One day, when he was up at his land, Filiberto heard bombs exploding. He was very frightened and ran back home where he found out that the army had encountered the guerrillas. He didn’t return to his land for 15 days. When he did go back up, there was no sign of the guerrillas who had gone further into the mountains. Shortly Don Filiberto started to talk to his neighbors and soon discovered that they too had similar experiences. He continued to lived in constant fear of both the guerrillas and the army until the peace accords were finally was signed in December 1996 by then president, President Arzu (now the mayor of Guatemala City).

The government, as part of this peace process, promised jobs to all of the army and the guerrillas, but only in fact found jobs for the higher ranking parties in the army and amongst the guerrillas. Consequently, the trouble and violence have now moved to Guatemala City where there are many unemployed ex-army men and guerrillas with guns. There are now many gangs of disaffected ex-army and guerrillas and according to Don Filiberto, there were 5,635 "disappearances" from January to June 2004 alone and these problems continue today.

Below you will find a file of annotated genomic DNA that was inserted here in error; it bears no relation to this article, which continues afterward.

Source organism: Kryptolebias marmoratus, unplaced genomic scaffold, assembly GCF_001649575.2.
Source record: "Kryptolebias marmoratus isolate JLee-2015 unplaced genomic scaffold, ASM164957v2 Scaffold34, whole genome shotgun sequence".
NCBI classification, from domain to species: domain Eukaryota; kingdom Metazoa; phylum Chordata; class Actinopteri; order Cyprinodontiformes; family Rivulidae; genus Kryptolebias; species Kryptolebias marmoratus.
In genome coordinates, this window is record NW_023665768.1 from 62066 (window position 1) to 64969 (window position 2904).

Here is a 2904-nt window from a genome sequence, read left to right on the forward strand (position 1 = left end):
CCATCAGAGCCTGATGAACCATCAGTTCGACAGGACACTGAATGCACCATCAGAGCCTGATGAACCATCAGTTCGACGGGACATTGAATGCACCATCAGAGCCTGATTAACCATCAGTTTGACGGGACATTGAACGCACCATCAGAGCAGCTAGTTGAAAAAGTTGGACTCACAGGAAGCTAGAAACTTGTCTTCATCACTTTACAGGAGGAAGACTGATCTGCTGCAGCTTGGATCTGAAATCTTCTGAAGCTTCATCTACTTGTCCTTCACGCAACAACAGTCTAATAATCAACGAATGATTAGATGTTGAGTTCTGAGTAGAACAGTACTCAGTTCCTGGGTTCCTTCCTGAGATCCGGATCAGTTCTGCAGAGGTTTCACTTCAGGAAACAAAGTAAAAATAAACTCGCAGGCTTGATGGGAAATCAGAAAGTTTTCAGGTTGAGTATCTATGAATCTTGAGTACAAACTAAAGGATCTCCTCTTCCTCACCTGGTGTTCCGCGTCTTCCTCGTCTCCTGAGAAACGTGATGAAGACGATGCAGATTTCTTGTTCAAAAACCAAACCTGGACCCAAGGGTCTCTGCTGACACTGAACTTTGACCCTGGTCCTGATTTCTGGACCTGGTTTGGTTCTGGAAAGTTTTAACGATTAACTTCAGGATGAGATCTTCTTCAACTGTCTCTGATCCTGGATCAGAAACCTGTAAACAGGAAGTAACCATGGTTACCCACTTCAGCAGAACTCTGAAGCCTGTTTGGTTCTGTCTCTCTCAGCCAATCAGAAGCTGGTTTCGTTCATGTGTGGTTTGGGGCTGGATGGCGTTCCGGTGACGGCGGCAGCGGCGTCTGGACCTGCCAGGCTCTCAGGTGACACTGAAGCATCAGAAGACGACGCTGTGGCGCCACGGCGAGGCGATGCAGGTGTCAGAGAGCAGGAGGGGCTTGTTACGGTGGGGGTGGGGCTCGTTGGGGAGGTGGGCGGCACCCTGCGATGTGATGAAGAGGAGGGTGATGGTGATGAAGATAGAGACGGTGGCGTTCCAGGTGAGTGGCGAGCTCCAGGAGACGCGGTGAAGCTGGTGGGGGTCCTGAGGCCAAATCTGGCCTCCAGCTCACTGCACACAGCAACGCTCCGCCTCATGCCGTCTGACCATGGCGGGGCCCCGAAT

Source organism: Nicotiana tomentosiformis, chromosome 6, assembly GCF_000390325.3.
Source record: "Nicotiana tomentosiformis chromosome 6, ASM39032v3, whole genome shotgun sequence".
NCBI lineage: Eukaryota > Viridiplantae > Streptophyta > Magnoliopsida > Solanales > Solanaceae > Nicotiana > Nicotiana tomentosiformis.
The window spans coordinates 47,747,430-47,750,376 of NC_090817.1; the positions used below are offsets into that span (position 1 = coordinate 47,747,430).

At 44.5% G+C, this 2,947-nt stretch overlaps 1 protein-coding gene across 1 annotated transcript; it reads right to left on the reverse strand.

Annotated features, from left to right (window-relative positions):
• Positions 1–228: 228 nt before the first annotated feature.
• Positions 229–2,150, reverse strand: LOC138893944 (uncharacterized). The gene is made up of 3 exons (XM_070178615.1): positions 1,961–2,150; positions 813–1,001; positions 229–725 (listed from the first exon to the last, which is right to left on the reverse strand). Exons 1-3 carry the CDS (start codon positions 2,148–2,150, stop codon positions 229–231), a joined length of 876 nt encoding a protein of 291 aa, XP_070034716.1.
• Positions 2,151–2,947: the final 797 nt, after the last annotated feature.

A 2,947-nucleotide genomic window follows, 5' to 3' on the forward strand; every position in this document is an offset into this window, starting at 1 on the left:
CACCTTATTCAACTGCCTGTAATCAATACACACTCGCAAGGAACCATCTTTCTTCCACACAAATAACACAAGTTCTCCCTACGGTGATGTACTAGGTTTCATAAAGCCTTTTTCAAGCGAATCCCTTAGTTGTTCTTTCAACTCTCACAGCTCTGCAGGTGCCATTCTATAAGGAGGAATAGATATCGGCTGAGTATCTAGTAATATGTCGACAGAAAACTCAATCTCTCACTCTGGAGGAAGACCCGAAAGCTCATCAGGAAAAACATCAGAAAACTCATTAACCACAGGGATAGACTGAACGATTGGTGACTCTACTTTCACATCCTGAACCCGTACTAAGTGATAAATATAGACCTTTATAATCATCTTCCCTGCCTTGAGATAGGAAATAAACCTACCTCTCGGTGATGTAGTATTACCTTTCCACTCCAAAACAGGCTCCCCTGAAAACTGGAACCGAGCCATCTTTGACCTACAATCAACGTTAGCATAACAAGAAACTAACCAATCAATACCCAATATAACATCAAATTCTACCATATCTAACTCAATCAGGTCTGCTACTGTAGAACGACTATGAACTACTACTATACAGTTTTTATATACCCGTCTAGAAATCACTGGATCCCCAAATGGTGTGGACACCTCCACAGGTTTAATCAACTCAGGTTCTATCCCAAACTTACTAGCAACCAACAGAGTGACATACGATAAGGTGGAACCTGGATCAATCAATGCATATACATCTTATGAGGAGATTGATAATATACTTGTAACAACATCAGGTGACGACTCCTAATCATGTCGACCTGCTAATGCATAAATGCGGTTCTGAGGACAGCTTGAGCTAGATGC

The Salazar family, preparing a delicious snack.

Some members from my last team that hiked the volcano.

Upon returning from their hike up the volcano, the team always has an opportunity to purchase some of the hand made goods from Filiberto's daughters. One of his older daughters, Martha, sews aprons made from recycled Guatemalan textiles and is working on creating a selection of teas. Another daughter, Maria Benita, is creating her own line of cosmetic products (with the help of As Green As It Gets).

We think Don Filiberto is a pretty amazing guy - and probably the nicest man we have met here in Guatemala. We're proud to support his efforts in the coffee and tourism businesses and recommend that you do too.

(Information about the history of San Miguel Escobar and interactions related to the Guatemalan Civil War, are personal accounts from Don Filiberto and may not be 100% factual.)

1 comment:

Gregorio said...

Thanks for sharing the story of Don Filiberto. What amazing work Common Hope is doing with the communities and people there. I love hearing stories like this!